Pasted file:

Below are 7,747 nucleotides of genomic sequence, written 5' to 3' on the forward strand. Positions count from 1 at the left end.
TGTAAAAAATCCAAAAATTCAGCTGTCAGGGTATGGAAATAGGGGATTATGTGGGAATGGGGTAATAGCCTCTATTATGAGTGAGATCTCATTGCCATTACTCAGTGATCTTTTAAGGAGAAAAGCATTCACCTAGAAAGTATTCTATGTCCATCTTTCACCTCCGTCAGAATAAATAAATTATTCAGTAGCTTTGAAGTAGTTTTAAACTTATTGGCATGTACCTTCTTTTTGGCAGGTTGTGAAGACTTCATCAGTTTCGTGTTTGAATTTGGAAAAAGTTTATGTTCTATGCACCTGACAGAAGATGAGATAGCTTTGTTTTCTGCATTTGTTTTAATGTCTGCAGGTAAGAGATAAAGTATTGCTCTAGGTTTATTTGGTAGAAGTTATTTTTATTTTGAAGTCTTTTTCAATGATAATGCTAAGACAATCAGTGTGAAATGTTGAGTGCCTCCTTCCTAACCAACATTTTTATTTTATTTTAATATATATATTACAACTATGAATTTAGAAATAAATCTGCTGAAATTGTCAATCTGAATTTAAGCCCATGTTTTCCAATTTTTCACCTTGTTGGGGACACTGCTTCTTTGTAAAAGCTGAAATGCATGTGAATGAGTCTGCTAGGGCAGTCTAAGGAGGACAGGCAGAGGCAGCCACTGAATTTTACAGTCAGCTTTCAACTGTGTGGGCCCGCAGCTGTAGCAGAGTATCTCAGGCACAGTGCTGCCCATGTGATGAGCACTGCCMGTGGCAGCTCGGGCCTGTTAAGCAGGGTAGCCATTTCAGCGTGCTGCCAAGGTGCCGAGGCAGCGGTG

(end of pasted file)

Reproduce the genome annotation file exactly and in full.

Below are 7,747 nucleotides of genomic sequence, written 5' to 3' on the forward strand. Positions count from 1 at the left end.
TGTAAAAAATCCAAAAATTCAGCTGTCAGGGTATGGAAATAGGGGATTATGTGGGAATGGGGTAATAGCCTCTATTATGAGTGAGATCTCATTGCCATTACTCAGTGATCTTTTAAGGAGAAAAGCATTCACCTAGAAAGTATTCTATGTCCATCTTTCACCTCCGTCAGAATAAATAAATTATTCAGTAGCTTTGAAGTAGTTTTAAACTTATTGGCATGTACCTTCTTTTTGGCAGGTTGTGAAGACTTCATCAGTTTCGTGTTTGAATTTGGAAAAAGTTTATGTTCTATGCACCTGACAGAAGATGAGATAGCTTTGTTTTCTGCATTTGTTTTAATGTCTGCAGGTAAGAGATAAAGTATTGCTCTAGGTTTATTTGGTAGAAGTTATTTTTATTTTGAAGTCTTTTTCAATGATAATGCTAAGACAATCAGTGTGAAATGTTGAGTGCCTCCTTCCTAACCAACATTTTTATTTTATTTTAATATATATATTACAACTATGAATTTAGAAATAAATCTGCTGAAATTGTCAATCTGAATTTAAGCCCATGTTTTCCAATTTTTCACCTTGTTGGGGACACTGCTTCTTTGTAAAAGCTGAAATGCATGTGAATGAGTCTGCTAGGGCAGTCTAAGGAGGACAGGCAGAGGCAGCCACTGAATTTTACAGTCAGCTTTCAACTGTGTGGGCCCGCAGCTGTAGCAGAGTATCTCAGGCACAGTGCTGCCCATGTGATGAGCACTGCCMGTGGCAGCTCGGGCCTGTTAAGCAGGGTAGCCATTTCAGCGTGCTGCCAAGGTGCCGAGGCAGCGGTG